Cigars/Vintage Cigars possibly Cuban?
Hope you've had a great Christmas and New Year.
I recently emailed Bill Finck Jr and he advised me to email you.
I have two boxes of cigar's which belonged to my dad.
I know that they are at definitely 20years - 30 years old, but not had any joy identifying any dates on the boxes.
The first is a box of H.Upmann's 2 Amatistas, opened with box seals on it, there are 12 unopened Cigars inc the "Inspectora No.2" paper and a little welcoming print about the cigars.
There was also a Cubao in there all cigars are about 6" in length.
The second box are Hoyo De Monterrey De Jose Gener.
On the side 'hoyo de monterrey Presidentes' then the original name is replaced with a red label stating Maduro Maduro? The cigars are all 8 1/2 inches long and still wrapped.
Are they all still good to smoke (as I smoked one of H.Upmanns on New years eve and it was still very mellow and mild) and is there any way to find out how old they are at all and if they have any value?
Look forward to hearing back from you.
I had a wonderful Christmas and New Year, thanks for asking. I hope you've had a wonderful Christmas and New Year as well. :)
Yes, your cigars should be fine to smoke providing that the cigars have not suffered any damage or deterioration from cigar mold and/or tobacco beetles and your cigars have been properly stored at the ideal humidor conditions (70% humidity and 70 degrees Fahrenheit). Be sure to thoroughly inspect your cigars visually for holes (caused by tobacco beetles) or cigar mold. Any cigars with with holes and mold should be discarded as the mold particles and residual powder of chewed up tobacco/fecal matter created by the tobacco beetles are respiratory irritants and can make you sick if they are inhaled during smoking. If the cigars have not been properly stored all these years, you can move them to a humidor or humi-pouch immediately.
Those are fantastic pictures! Unfortunately, Cuban cigar boxes were not marked with date or factory codes prior to the mid-1980's. This means that it's hard to pinpoint the exact manufacturing date of your cigars if they were made before 1985. However, it's still possible to find the approximate time period that the cigars were made in based on packaging details. For example, does the phrase "MADE IN HAVANA-CUBA" or "HECHO EN CUBA" appear on the underside of the boxes? If the latter phrase appears on the boxes, it means that the cigars were made after 1960. If the word "CUBATABACO" appears on the box, it would indicate that your cigars were made between 1985 and 1994. If the name "HABANOS S.A." appears on the box, the box was made after 1995. If the underside of the boxes has the phrase "Totalmente a mano", it would indicated that the box was made after 1989.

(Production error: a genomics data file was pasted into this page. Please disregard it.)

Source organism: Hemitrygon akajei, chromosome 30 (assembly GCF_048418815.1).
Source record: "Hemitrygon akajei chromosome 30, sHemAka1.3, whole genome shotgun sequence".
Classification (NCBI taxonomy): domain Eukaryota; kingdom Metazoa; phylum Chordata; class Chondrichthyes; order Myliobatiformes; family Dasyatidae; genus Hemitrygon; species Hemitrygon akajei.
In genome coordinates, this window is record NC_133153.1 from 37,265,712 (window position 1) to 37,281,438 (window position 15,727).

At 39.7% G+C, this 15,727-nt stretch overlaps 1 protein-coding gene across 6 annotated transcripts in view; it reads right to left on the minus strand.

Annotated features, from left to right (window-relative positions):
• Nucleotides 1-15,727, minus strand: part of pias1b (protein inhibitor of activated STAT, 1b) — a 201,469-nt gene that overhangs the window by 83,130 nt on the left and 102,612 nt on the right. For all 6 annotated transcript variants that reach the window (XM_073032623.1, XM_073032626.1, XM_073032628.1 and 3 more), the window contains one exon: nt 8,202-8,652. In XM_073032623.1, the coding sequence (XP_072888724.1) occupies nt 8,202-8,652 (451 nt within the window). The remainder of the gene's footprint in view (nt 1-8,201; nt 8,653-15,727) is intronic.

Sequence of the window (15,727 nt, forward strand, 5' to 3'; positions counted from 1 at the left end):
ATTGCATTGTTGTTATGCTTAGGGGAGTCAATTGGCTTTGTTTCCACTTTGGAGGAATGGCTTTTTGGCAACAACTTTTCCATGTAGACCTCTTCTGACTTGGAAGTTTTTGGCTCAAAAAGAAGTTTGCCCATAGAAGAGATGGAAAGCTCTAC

The Amatista was a popular cigar by H. Upmann. It was a pre-revolutionary cigar (made before 1960) and production of this cigar lasted until 2002 when the cigar was discontinued.
The Hoyo de Monterrey Presidentes is interesting... I think this cigar may be non-Cuban. The cigar band does not match any of the Cuban Hoyo de Monterrey cigar band designs and the "Presidente" cigar does not appear on any list of current or discontinued Cuban Hoyo de Monterrey cigars. However, it should be noted that this particular cigar band is used by non-Cuban Hoyo de Monterrey for their "Excalibur" line in the 1980's and 90's. In the late 1990's, an additional band of text was added to the cigar band and in 2000's, the band was switched to a gold foil stamped band with a shield crown motif similar to the Cuban "shield version" of the Hoyo de Monterrey band.
Coincidentally, a non-Cuban Hoyo de Monterrey "Presidente" cigar does exist (made in the Honduras with Nicaraguan, Dominican and Honduran tobacco) and the cigar measures 8 1/2 inches long. This cigar is still being made today. In addition, the maduro sticker and plastic/cellophane wrapper on a large cigar is common practice among non-Cuban cigars. Cuban cigar brands only use plastic wrappers on their smaller, machine-made cigars.
Are there any words or markings on the boxes that refers to Habana/Havana, Cuba? If not, I believe the cigars are non-Cuban. Non-Cuban versions of H. Upmann and Hoyo de Monterrey do exist (as do other brands that share the Cuban brand names and design such as Montecristo, Partagas, Romeo y Julieta, Cohiba, etc.)
Considering the cigars are more than 15 years old, it's perfectly fine and normal for your cigars to taste mild and mellow now. Over time, aged cigars will become richer in flavours before eventually softening and becoming more mild and mellow. When aging cigars, the flavours tend to peak at around 8-10 years before mellowing.
I hope this helps! If you have any more questions, please feel free to just ask and I will be happy to help.